My problem is that while my thinking is reductionist, my sentiments are far too pluralist.  Not to mention that I happen to think the last wave of manifestos were probably to blame for where we are now.  Think machines for living in, and rhetorical makeovers for Paris now coming true in Beijing or Shanghai or Gargaon.  I don't think the truth is out there.  But I know what I like.

Read Horton's review in 'The Indicator'. 

And if you think Wayne's little red book is likely to make sense of the world, by all means, read it too.  A decent didactic critic can't be worse than most of the drivel architects write about their own work.  It's in very big letters on a very short 100 pages or so.

But be warned.  In the end, Wayne is fundamentally concerned that buildings should look like they work, and never really transcends the 'form follows function' rubric.  He even uses the phrase.  Never mind it was debunked comprehensively as long ago as David Pye's Nature and Art of Workmanship of 1968.  Download a PDF copy, quite legally, here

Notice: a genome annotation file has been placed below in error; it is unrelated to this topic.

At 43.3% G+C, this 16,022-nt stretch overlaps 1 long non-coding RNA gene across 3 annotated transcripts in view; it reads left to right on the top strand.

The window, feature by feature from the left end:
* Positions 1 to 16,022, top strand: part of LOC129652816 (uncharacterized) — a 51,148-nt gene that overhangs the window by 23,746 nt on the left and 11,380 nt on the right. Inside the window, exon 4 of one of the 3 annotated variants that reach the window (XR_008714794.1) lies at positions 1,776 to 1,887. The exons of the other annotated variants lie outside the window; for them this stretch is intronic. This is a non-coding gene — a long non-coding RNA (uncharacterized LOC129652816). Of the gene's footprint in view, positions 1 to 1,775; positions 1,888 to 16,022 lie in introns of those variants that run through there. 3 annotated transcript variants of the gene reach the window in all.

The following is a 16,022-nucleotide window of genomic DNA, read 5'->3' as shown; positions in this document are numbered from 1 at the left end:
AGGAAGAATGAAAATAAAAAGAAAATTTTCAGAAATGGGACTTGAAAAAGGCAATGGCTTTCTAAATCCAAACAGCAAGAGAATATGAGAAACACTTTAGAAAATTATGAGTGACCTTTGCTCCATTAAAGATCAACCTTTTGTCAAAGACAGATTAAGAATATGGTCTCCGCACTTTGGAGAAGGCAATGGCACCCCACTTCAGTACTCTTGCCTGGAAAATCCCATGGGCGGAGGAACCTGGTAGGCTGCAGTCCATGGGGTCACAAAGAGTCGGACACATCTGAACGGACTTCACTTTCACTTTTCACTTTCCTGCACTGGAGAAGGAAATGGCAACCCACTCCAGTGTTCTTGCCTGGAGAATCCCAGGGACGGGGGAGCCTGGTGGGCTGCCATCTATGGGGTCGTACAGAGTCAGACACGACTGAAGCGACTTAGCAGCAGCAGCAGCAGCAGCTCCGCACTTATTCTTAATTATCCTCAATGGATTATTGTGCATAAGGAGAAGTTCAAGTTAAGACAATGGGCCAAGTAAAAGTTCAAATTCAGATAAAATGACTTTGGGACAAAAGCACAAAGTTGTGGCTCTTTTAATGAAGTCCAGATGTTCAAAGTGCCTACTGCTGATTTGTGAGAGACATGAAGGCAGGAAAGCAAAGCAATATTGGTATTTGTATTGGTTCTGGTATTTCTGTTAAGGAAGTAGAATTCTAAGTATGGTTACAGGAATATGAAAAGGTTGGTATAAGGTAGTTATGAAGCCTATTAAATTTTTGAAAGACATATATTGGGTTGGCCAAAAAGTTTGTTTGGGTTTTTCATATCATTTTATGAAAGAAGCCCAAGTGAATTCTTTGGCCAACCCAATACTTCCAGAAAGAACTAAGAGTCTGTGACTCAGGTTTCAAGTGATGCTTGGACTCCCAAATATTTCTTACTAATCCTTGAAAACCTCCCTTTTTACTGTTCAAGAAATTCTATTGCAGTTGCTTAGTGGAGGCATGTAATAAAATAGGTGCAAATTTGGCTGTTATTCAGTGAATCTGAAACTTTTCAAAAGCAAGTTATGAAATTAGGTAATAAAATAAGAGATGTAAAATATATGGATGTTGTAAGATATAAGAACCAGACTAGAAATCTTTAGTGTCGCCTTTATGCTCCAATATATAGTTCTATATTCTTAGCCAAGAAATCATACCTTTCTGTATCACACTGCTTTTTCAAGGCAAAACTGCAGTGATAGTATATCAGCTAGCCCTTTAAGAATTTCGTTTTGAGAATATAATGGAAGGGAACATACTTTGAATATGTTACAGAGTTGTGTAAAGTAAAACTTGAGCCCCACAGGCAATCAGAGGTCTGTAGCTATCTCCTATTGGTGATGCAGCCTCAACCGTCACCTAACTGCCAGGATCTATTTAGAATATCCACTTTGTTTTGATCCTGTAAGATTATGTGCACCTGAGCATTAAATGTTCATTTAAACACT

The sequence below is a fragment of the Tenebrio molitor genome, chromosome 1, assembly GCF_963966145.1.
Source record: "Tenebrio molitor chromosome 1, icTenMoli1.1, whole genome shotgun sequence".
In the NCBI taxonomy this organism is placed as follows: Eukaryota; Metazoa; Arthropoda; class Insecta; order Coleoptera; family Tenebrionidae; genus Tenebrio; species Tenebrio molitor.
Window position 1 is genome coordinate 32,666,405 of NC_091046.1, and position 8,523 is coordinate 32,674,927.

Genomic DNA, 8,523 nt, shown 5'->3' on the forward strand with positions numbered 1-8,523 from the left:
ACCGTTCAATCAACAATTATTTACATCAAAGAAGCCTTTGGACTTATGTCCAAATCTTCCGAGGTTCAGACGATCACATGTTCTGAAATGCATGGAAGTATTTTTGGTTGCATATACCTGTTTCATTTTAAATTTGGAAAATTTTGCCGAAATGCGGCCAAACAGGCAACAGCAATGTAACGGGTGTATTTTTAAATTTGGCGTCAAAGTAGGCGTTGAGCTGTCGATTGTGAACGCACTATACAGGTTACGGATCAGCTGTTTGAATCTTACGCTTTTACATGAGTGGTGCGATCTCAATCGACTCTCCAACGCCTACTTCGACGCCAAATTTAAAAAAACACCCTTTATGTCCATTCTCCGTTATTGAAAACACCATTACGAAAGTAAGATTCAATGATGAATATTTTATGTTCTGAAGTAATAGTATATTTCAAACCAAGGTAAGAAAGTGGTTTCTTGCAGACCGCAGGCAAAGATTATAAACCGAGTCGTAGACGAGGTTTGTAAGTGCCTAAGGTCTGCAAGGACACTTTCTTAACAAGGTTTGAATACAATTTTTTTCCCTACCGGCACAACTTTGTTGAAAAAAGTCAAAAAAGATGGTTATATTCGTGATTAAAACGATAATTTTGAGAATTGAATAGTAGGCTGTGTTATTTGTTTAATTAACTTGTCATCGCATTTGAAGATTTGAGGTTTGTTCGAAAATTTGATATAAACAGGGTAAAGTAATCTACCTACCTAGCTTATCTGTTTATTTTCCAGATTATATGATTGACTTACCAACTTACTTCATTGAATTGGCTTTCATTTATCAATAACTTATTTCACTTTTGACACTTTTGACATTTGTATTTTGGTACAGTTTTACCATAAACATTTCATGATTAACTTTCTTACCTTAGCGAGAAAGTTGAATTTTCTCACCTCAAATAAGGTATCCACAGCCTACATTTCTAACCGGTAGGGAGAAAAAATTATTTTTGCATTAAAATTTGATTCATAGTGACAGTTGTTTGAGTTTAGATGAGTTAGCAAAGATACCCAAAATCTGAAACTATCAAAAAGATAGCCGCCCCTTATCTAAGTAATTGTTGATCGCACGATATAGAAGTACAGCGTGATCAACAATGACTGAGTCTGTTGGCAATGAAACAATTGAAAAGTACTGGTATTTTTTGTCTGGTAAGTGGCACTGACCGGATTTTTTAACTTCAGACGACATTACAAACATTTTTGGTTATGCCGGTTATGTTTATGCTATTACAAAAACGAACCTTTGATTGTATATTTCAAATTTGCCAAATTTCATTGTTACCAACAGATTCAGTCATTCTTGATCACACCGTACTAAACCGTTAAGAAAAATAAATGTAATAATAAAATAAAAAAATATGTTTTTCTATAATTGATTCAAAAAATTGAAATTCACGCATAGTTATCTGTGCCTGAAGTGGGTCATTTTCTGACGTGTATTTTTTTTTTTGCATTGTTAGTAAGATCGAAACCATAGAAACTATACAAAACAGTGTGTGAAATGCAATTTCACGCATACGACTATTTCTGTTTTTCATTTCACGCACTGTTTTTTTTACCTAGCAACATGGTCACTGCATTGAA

Saturday, 24 August 2013

When a good regulation goes bad

This one is a bit parochial, and may not mean much to my increasingly international readership.  I have written before about the local planning approval regime for apartment buildings, here in my home state of New South Wales, Australia.  But perhaps I haven't previously confessed that as well as teaching in an Architecture program at university, I run a highly specialized, small but busy practice advising on just solar access and natural ventilation in apartment projects.  Lately, I have been extremely busy, but also increasingly disillusioned.